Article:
> Skip repeated content

Groin Injuries in Hockey Players

hockey players

If you’re following the hockey teams competing at the Olympics this year, you may be hearing a lot about groin injuries. The prevalence of groin injuries in hockey players has been well documented. In fact, groin strains account for 10-11% percent of all injuries for professional ice hockey and soccer players throughout the world. In the past, the cause of these injuries was often attributed to tight muscles and a lack of flexibility. However, more recent research suggestions that muscle imbalances are most likely to blame. A study in the American Journal of Sports Medicine found that players who strained an adductor muscle had exhibited 18% less hip adduction strength in the preseason, as compared to players who did not get injured.
So what does that mean exactly? In order to better understand groin injuries, it helps to understand the mechanics of skating. To propel forward during the skating stride, the athlete utilizes the muscles on the outside of the hip, known as the hip abductors and external rotators. These muscles are generally well developed in hockey athletes. When a player needs to slow down or come to a quick stop, they use the muscles of the groin (the adductors) to stabilize the hip. When a strength imbalance exists between the strong hip abductors and weaker hip adductors, the athlete is at more risk for developing a groin strain.

Muscle imbalances develop over time, but when a groin strain occurs the player feels it immediately. The most obvious symptom is pain in the groin area, especially when moving the leg to the affected side and the player will not be able to skate with any speed. The immediate treatment of groin strains is the same as that used for other musculoskeletal injuries; ice and compression are essential during the first week. Injuries that result in profound weakness or an inability to walk may be more severe and should be further evaluated by a physician.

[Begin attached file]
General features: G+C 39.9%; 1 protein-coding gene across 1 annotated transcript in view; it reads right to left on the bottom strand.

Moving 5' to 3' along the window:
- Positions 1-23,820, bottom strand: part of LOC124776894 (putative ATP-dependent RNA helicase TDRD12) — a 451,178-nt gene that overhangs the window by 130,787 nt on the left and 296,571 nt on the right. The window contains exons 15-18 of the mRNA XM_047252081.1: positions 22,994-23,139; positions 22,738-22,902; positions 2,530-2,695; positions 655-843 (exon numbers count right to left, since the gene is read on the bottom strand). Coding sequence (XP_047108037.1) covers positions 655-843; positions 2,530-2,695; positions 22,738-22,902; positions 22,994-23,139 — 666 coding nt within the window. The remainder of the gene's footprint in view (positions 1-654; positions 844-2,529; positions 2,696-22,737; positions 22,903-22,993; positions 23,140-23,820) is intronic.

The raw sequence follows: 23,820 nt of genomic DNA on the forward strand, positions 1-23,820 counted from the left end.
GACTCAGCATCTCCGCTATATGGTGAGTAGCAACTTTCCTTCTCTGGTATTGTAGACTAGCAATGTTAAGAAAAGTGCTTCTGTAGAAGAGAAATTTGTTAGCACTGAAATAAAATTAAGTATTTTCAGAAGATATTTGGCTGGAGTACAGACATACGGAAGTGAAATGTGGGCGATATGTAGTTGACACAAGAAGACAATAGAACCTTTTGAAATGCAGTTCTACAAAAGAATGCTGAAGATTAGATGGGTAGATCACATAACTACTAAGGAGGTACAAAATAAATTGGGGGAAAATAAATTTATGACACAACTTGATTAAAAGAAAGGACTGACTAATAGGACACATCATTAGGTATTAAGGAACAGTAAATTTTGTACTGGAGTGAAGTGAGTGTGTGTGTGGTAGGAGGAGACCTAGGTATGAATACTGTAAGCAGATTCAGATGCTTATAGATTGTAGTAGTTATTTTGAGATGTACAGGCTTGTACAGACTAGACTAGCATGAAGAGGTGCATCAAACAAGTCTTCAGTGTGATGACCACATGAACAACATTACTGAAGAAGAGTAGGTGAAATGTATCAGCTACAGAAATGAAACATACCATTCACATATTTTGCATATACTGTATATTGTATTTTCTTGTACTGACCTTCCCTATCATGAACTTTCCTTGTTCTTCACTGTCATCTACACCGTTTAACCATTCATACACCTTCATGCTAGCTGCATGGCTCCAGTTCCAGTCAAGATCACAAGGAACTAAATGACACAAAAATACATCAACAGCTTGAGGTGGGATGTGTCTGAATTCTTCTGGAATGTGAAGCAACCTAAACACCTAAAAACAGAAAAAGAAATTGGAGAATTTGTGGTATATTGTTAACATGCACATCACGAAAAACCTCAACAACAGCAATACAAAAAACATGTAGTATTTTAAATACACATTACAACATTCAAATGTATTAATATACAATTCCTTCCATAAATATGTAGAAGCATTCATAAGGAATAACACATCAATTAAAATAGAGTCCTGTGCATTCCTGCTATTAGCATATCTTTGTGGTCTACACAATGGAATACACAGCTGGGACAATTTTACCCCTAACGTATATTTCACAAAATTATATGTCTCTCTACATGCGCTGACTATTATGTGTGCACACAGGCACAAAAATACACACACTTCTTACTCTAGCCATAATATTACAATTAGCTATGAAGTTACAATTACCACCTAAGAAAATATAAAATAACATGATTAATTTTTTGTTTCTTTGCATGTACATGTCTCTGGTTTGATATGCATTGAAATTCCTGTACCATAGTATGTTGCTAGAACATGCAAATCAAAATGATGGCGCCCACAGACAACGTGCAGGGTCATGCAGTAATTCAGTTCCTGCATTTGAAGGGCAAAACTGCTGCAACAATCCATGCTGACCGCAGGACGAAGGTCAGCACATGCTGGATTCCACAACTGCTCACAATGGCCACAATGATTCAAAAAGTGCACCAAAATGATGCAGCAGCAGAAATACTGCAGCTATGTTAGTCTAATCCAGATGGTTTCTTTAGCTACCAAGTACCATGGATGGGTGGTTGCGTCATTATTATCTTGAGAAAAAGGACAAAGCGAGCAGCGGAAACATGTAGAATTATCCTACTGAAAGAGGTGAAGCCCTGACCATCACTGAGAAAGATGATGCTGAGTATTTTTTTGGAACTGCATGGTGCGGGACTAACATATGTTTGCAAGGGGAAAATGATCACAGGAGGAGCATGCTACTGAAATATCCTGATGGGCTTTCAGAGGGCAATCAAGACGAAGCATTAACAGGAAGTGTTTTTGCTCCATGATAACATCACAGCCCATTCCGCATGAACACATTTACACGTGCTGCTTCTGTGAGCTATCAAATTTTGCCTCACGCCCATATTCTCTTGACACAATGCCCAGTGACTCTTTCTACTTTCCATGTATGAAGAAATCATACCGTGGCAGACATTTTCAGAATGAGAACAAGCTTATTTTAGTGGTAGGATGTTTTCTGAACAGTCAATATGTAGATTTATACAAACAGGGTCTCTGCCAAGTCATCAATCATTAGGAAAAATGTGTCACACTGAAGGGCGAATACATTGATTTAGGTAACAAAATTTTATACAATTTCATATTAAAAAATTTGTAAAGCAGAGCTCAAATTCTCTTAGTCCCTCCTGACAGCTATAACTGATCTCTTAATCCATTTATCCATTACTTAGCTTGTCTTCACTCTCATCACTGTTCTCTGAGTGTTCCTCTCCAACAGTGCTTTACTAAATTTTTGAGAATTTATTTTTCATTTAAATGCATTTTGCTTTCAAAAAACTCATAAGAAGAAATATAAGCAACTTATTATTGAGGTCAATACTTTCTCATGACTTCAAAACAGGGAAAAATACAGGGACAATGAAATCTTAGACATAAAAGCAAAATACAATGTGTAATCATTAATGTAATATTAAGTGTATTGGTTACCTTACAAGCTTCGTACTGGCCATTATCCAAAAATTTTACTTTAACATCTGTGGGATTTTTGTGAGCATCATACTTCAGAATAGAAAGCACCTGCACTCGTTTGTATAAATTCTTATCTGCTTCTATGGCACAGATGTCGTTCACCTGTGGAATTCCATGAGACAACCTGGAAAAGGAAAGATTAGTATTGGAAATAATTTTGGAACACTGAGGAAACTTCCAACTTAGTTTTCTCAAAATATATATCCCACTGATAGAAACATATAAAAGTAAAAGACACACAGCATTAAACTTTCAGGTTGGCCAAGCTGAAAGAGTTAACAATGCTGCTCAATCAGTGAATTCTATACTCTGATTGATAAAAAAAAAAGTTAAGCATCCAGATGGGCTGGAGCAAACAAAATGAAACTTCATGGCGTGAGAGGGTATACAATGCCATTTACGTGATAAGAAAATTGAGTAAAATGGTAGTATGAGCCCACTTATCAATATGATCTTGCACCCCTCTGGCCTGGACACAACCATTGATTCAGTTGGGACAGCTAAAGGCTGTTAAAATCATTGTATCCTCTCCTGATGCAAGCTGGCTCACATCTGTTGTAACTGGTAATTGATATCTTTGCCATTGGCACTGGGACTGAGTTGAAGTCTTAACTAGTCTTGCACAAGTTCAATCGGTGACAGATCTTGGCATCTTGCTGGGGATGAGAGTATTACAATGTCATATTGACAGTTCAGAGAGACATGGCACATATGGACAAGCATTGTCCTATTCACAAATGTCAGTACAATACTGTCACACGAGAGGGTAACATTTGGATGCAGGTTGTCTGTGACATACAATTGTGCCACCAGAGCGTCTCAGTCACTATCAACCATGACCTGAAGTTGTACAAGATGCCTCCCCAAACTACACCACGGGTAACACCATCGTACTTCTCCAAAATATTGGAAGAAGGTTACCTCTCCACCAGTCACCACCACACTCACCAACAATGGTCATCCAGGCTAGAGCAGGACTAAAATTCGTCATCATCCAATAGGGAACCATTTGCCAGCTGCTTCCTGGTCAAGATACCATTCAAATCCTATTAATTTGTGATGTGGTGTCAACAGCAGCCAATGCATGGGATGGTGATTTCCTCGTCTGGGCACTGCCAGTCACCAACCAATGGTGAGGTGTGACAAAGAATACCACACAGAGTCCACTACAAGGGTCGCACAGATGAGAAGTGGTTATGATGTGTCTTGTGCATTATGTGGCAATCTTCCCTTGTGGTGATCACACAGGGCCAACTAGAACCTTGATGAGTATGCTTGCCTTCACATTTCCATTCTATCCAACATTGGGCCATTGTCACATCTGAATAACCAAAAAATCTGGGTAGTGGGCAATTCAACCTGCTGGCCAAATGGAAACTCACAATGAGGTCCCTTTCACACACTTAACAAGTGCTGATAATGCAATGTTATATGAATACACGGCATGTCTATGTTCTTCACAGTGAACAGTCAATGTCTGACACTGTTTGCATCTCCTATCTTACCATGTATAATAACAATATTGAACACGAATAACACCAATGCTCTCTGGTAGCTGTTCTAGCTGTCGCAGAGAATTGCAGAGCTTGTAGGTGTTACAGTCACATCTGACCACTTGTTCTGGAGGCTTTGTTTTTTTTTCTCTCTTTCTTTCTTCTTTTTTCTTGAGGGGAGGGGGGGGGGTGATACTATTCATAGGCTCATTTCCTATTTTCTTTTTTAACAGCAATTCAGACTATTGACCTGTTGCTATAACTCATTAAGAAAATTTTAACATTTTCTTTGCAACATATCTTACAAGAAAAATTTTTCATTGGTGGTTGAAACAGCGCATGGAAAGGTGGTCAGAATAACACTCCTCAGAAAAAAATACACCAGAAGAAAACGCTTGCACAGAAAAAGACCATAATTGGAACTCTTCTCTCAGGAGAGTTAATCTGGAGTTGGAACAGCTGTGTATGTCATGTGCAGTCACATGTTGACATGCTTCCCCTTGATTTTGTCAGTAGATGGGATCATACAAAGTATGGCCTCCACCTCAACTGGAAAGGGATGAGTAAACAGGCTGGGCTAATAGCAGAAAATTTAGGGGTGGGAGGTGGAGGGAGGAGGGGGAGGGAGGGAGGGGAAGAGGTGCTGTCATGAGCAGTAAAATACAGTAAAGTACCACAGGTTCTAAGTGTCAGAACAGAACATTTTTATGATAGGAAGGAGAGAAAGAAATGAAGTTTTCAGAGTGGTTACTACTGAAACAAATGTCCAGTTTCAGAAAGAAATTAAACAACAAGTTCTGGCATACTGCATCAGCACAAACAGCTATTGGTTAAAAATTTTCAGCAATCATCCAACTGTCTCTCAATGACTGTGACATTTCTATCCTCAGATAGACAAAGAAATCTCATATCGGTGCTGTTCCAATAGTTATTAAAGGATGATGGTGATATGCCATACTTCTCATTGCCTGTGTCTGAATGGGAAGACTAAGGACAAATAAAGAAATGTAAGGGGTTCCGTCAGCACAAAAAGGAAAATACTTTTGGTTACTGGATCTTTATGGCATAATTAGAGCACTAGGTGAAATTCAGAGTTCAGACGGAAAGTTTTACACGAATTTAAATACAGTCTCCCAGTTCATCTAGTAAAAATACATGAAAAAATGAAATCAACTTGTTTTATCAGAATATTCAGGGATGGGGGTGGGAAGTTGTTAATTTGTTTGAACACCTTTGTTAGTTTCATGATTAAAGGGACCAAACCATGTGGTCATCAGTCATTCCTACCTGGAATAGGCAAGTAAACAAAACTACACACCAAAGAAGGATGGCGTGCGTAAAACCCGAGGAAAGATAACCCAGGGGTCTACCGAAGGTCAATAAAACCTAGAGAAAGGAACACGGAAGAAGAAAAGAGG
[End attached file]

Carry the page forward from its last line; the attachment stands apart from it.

To help prevent groin strains altogether, hockey players should consider incorporating exercises that strengthen their groin muscles into their training. Examples include exercises that involve the legs moving together against as a resistance band, and dynamic balance activities such as standing and reaching to simulate the movements that are encountered during regular game play.

Matt Pugliese is a Doctor of Physical Therapy with the Joint Mobility Center at Hospital for Special Surgery.

The information provided in this blog by HSS and our affiliated physicians is for general informational and educational purposes, and should not be considered medical advice for any individual problem you may have. This information is not a substitute for the professional judgment of a qualified health care provider who is familiar with the unique facts about your condition and medical history. You should always consult your health care provider prior to starting any new treatment, or terminating or changing any ongoing treatment. Every post on this blog is the opinion of the author and may not reflect the official position of HSS. Please contact us if we can be helpful in answering any questions or to arrange for a visit or consult.